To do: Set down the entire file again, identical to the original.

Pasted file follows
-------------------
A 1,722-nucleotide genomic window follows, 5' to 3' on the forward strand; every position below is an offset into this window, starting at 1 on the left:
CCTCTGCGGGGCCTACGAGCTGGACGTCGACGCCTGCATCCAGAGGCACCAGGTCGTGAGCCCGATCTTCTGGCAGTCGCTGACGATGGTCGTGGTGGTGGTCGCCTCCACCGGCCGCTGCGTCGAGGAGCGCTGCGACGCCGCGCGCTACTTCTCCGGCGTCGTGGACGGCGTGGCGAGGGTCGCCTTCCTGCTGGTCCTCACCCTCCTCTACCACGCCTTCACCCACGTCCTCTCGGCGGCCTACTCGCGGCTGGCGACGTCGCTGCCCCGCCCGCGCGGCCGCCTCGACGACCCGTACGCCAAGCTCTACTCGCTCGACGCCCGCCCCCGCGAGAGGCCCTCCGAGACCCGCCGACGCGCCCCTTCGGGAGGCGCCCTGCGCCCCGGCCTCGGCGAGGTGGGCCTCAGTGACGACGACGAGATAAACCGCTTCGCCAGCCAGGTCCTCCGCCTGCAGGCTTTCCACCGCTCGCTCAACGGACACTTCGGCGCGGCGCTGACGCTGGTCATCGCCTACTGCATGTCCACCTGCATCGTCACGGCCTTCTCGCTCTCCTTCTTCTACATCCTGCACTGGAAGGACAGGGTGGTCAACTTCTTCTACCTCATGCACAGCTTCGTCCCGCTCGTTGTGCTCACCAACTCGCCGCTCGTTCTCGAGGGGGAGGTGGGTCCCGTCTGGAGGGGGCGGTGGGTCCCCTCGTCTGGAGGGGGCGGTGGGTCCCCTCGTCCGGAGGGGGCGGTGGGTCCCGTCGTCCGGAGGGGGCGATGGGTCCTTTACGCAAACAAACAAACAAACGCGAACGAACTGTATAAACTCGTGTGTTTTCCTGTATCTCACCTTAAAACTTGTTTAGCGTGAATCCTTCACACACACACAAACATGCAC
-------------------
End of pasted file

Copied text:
A 1,722-nucleotide genomic window follows, 5' to 3' on the forward strand; every position below is an offset into this window, starting at 1 on the left:
CCTCTGCGGGGCCTACGAGCTGGACGTCGACGCCTGCATCCAGAGGCACCAGGTCGTGAGCCCGATCTTCTGGCAGTCGCTGACGATGGTCGTGGTGGTGGTCGCCTCCACCGGCCGCTGCGTCGAGGAGCGCTGCGACGCCGCGCGCTACTTCTCCGGCGTCGTGGACGGCGTGGCGAGGGTCGCCTTCCTGCTGGTCCTCACCCTCCTCTACCACGCCTTCACCCACGTCCTCTCGGCGGCCTACTCGCGGCTGGCGACGTCGCTGCCCCGCCCGCGCGGCCGCCTCGACGACCCGTACGCCAAGCTCTACTCGCTCGACGCCCGCCCCCGCGAGAGGCCCTCCGAGACCCGCCGACGCGCCCCTTCGGGAGGCGCCCTGCGCCCCGGCCTCGGCGAGGTGGGCCTCAGTGACGACGACGAGATAAACCGCTTCGCCAGCCAGGTCCTCCGCCTGCAGGCTTTCCACCGCTCGCTCAACGGACACTTCGGCGCGGCGCTGACGCTGGTCATCGCCTACTGCATGTCCACCTGCATCGTCACGGCCTTCTCGCTCTCCTTCTTCTACATCCTGCACTGGAAGGACAGGGTGGTCAACTTCTTCTACCTCATGCACAGCTTCGTCCCGCTCGTTGTGCTCACCAACTCGCCGCTCGTTCTCGAGGGGGAGGTGGGTCCCGTCTGGAGGGGGCGGTGGGTCCCCTCGTCTGGAGGGGGCGGTGGGTCCCCTCGTCCGGAGGGGGCGGTGGGTCCCGTCGTCCGGAGGGGGCGATGGGTCCTTTACGCAAACAAACAAACAAACGCGAACGAACTGTATAAACTCGTGTGTTTTCCTGTATCTCACCTTAAAACTTGTTTAGCGTGAATCCTTCACACACACACAAACATGCAC